L.A. Noire is an amazing story until this day, with both lead and supporting characters all becoming immediately memorable. Whether these protagonists are Phelps teammates, murder victims, culprits or mere witnesses, they were all treated equally in terms of writing, down to the smallest detail, which reinforces the immersion, so much so that I find myself here replaying this game furiously and eagerly, even after all these years. There’s always a great story progression, pushing you to want to discover more, full of twists that are hard to see coming, and references to other known film noir. Your Femme fatale, late 1940s mobsters, Hollywood crooks, it’s all in there, with a slight dose of comedy, yet keeping a dark tone.

Now I should note that while this is a game clearly created by Rockstar Games, newcomers should be aware that L.A Noire is first and foremost a story to be told at its core, and not an open-world adventure like other titles done by the famed studio. Don’t expect to be grabbing uzis and shooting everything that moves, because this is no GTA.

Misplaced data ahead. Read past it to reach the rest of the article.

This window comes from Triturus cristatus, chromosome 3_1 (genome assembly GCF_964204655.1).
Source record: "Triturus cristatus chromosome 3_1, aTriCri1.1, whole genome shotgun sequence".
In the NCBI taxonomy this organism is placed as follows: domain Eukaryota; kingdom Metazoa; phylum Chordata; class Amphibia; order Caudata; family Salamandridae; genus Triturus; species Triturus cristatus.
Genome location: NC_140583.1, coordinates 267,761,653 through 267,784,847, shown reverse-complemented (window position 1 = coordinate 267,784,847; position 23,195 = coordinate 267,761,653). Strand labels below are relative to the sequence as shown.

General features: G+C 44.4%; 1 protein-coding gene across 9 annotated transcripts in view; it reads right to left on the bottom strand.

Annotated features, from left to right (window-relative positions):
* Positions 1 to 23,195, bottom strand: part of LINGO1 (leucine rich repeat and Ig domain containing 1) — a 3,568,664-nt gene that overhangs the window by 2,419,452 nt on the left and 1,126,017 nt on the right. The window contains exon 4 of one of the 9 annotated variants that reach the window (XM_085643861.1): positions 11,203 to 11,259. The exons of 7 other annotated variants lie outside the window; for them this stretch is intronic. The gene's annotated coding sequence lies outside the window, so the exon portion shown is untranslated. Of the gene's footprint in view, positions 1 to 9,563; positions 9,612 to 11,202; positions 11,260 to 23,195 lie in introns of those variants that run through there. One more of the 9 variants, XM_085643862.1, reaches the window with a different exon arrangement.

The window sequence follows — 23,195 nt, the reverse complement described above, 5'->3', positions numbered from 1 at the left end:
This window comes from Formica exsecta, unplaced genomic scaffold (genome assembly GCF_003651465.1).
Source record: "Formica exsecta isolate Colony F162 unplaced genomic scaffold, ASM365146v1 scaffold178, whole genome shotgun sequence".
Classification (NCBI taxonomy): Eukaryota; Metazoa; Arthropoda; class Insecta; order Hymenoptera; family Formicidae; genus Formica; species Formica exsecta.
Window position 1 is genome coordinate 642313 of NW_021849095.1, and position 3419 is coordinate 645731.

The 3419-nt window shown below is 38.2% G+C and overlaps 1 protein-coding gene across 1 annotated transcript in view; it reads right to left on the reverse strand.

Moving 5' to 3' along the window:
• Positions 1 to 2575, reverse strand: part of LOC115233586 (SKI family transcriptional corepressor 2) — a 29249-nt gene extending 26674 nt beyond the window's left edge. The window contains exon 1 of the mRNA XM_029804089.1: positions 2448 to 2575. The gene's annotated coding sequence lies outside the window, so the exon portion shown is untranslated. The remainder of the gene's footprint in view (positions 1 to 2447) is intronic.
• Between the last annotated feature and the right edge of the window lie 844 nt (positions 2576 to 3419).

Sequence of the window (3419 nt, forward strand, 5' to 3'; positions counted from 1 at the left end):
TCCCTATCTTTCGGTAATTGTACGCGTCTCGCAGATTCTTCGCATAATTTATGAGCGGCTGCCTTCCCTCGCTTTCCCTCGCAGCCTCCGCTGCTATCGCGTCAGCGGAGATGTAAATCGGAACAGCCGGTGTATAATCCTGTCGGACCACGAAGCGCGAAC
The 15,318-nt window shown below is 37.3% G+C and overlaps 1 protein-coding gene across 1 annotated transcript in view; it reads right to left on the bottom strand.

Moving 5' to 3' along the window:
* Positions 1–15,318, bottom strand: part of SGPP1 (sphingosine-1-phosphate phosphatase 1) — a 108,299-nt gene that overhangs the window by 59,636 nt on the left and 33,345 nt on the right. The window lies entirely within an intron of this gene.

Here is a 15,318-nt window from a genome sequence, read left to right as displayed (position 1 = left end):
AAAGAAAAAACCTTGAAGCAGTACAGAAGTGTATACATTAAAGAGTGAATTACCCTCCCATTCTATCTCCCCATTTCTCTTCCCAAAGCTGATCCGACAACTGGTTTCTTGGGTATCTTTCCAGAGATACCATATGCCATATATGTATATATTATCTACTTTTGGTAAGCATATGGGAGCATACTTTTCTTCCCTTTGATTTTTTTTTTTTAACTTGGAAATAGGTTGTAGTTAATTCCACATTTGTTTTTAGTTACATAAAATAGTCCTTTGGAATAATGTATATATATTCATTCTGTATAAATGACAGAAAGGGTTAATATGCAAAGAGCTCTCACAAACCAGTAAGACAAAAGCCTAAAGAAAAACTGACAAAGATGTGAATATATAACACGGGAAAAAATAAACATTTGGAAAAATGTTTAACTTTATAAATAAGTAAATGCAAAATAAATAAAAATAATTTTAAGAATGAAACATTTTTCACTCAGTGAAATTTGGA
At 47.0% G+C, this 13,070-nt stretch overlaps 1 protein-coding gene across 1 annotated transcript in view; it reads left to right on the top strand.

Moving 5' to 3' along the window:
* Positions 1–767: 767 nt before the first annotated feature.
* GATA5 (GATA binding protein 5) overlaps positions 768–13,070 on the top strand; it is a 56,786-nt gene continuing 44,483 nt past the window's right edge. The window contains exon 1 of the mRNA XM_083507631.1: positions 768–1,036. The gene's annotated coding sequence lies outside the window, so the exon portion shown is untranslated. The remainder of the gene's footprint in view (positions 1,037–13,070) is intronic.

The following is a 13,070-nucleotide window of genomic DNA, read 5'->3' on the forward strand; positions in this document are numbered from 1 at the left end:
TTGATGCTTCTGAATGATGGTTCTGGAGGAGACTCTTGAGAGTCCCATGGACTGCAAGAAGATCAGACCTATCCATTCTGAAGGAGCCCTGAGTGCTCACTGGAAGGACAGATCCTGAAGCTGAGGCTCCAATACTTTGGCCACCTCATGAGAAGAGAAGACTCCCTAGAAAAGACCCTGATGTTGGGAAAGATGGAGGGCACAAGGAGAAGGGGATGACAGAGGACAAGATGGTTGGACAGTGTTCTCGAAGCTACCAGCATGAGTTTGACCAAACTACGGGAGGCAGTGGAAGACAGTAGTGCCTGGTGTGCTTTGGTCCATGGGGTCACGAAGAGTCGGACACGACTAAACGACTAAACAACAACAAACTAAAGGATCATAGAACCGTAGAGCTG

L.A. Noire in terms of gameplay is an adventure led by police or detective investigation, more than an open world adventure. While the game is based on a fairly large map, it is not governed by the same mechanics as a GTA, to take the most obvious example. You will have the opportunity to travel throughout the city as you see fit, but that will mostly be to go from one key investigation scene to another, with no events on the way to distract you from your goal. Once again, as pointed out above, you are not going to experience the same model as what a Red Dead Redemption or GTA has introduced in the past, but that’s not a bad thing. Investigations are so well packaged that you will never be bored, thanks to the same proven cycle. After a cutscene presenting the facts, you will have to search on ground for clues, which are hinted to you thanks to little audio tunes (or vibrations on your controllers).